Jeffrey: Patients register to a dispensary. There were three dispensaries. Now there are five in the district. But a patient just can’t go to any one. They can only go to the dispensary to which they’ve registered. So, when the first three patients that we got signed up for the program, saw their doctors, turned in the applications, they checked off on the form, Takoma Wellness Center. And we were surprised when we got our first phone call from a patient saying, I’m here, where are you?

Rachel: So, nowadays do you advertise? Do people just hear about you through word of mouth? How do all of these people hear about Takoma Wellness Center first?

Jeffrey: All that and more. We advertise. Our patients and word of mouth are really important. Yesterday, we spent the day at the Capital Cannabis Show, where we had a table. And we were all there meeting prospective patients and telling people about our program. It’s become important for us to get out there and let people know that we’re here and that we have a great product to be able to offer them.

Rachel: Once you get an order in, what are the steps that happen for the product to get from either the farm or grow house here to the dispensary?

Jeffrey: OK. So, we have seven cultivation centers operating in the District of Columbia now. Either they’ll call us and say, we’ve got three pounds of Blue Dream available. How much would you like? Or we’ll know they have Blue Dream and we’ll call them and say, we need a pound of Blue Dream. How quickly can we get it? By law, the cultivators are required to then deliver to us. And they have to have a licensed delivery service. It’s sort of the same security people that we’re using as security guards.

They come with the delivery. They come with two receipts. And then we go over everything that’s in the order, weighing it and comparing the weight to what they say it is, and all on camera. So that when the police and the health department come to inspect, they can see the whole thing done on camera. And then we’ll lock it up in the safe. We have to enter it all into the system and make sure that it all matches up, because we’re going to have to be able to show every gram that came in and where it came from, and every gram that goes out and where it goes.

And as long as everything matches up, which thank goodness it always does, then we’re OK. And I suppose what they’re looking for is any cannabis that ended up in somebody else’s hands. So, they’ve always been very concerned about diversion. So, after we get everything into the system and make sure that it’s all tracked properly, we have to enter batch numbers. And basically, the Department of Health wants to follow each plant and know who’s getting what medicine from what plant.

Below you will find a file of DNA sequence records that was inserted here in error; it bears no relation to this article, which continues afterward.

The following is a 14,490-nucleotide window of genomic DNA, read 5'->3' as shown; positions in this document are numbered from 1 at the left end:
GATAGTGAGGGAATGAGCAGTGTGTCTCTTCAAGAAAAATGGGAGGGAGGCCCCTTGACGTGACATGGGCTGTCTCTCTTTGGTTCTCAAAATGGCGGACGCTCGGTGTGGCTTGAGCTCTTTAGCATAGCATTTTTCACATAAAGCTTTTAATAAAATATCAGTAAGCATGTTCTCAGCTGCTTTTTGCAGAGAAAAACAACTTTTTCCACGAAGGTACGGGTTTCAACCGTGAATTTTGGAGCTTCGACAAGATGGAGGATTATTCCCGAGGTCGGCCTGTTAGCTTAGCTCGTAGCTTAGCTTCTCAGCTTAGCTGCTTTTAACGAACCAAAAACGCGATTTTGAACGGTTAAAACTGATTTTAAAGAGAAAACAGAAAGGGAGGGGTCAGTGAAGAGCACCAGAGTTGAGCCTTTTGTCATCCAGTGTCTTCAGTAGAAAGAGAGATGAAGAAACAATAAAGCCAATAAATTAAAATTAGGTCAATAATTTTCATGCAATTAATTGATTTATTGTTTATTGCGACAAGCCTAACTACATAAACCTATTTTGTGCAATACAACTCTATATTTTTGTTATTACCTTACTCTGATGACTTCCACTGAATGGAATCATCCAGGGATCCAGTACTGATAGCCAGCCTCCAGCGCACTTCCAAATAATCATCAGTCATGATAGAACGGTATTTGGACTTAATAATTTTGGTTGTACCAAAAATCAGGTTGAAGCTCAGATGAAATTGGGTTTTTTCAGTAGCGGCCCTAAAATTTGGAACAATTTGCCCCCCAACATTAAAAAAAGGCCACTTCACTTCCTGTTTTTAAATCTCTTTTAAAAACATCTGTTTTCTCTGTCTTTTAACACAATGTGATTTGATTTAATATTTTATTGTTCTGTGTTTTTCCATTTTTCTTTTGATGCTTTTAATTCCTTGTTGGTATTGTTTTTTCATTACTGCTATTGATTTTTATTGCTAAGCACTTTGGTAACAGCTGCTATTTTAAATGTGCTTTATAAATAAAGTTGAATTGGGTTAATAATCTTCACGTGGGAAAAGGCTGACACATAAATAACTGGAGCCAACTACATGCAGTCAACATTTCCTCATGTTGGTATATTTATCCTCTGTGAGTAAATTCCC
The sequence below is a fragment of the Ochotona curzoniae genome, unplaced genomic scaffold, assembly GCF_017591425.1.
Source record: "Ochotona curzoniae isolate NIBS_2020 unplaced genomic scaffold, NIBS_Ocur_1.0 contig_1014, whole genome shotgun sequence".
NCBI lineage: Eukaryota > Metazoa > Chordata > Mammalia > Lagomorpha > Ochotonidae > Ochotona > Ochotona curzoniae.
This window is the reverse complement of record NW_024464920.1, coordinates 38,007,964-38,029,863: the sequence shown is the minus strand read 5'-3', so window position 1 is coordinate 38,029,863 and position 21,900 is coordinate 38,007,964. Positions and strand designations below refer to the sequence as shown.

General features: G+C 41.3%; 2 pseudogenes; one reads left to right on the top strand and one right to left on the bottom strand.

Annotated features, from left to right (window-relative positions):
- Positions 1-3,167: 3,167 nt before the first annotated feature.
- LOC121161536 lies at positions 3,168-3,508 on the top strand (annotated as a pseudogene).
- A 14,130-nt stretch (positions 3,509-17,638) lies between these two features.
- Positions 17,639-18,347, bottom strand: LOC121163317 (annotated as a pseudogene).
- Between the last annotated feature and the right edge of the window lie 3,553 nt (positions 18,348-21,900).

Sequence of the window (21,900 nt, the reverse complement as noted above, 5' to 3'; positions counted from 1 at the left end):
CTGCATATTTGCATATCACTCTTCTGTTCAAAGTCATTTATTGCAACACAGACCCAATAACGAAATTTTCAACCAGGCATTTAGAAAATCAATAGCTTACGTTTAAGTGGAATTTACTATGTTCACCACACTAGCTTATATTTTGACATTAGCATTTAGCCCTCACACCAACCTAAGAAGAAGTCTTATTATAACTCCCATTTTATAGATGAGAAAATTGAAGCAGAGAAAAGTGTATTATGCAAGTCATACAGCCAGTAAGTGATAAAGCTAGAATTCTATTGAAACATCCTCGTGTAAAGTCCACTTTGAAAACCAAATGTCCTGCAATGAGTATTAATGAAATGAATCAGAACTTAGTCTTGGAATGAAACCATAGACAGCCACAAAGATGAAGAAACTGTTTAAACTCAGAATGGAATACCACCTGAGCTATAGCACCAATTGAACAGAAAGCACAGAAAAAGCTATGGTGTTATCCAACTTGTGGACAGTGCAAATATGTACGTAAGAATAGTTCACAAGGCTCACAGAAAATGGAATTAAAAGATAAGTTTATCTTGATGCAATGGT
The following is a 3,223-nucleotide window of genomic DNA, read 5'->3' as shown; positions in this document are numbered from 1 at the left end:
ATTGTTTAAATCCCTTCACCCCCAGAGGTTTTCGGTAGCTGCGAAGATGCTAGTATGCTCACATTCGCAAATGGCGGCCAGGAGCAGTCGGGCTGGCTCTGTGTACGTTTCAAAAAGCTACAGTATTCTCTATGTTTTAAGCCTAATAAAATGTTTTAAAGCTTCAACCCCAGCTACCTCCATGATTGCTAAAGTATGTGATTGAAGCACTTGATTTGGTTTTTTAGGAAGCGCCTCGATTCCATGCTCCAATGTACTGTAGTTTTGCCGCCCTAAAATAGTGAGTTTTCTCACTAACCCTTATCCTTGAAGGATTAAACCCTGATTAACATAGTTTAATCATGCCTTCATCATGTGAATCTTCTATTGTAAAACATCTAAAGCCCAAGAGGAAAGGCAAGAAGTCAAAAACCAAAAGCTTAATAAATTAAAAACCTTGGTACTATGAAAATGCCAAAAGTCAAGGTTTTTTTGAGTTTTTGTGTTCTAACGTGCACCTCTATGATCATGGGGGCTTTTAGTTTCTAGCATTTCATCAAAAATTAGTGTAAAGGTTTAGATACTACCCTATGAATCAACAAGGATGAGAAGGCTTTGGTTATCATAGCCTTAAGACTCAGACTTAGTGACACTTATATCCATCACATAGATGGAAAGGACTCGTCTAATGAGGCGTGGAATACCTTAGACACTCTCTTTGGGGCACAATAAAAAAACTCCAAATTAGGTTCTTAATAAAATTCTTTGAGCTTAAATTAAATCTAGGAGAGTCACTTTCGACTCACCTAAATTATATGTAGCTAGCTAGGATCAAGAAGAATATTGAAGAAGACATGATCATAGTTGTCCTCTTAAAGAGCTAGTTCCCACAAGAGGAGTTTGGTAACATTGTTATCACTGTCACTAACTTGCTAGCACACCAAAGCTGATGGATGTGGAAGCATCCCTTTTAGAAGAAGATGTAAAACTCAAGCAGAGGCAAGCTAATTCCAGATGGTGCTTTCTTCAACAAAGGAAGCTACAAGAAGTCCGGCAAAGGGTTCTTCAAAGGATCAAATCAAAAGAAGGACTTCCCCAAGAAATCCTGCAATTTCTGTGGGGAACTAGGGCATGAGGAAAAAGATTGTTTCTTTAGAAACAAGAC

Because if—and we haven’t seen any problem like this here in the district—if there should be something wrong with some of the medicine, if it had been diseased in some way or had some kind of condition or some kind of improper fertilizer had been used, the health department wants to make sure that they can recall it and recall it quickly, and know exactly who has which medicine. So that if there was a recall for a certain batch of Blue Dream, we wouldn’t have to worry about all the Blue Dream.

We would just have to talk to the people who purchased that particular Blue Dream. And once we’ve made sure that all that’s done, then we’ll open the bags. We have to take a look at it all physically. We have to be able to record for the Department of Health, and my son Josh does this, smell, texture, all kinds of our physical reactions to the medicine.

And then we’ll begin to prepare it for sale. We’ll put some in the display cases, so people can actually see it and smell it, and then begin to package it up for sale.

Rachel: Do you see a future in D.C. where recreational marijuana is totally legal and maybe that’s part of what you do?

Stephanie:  I think sooner or later, when Congress allows us, then it probably will be. We’ve thought about it. But we also mainly want to stay with medical. Because even when it’s adult use and it’s recreational, there’s a special place for medicinal, because people need to learn about it.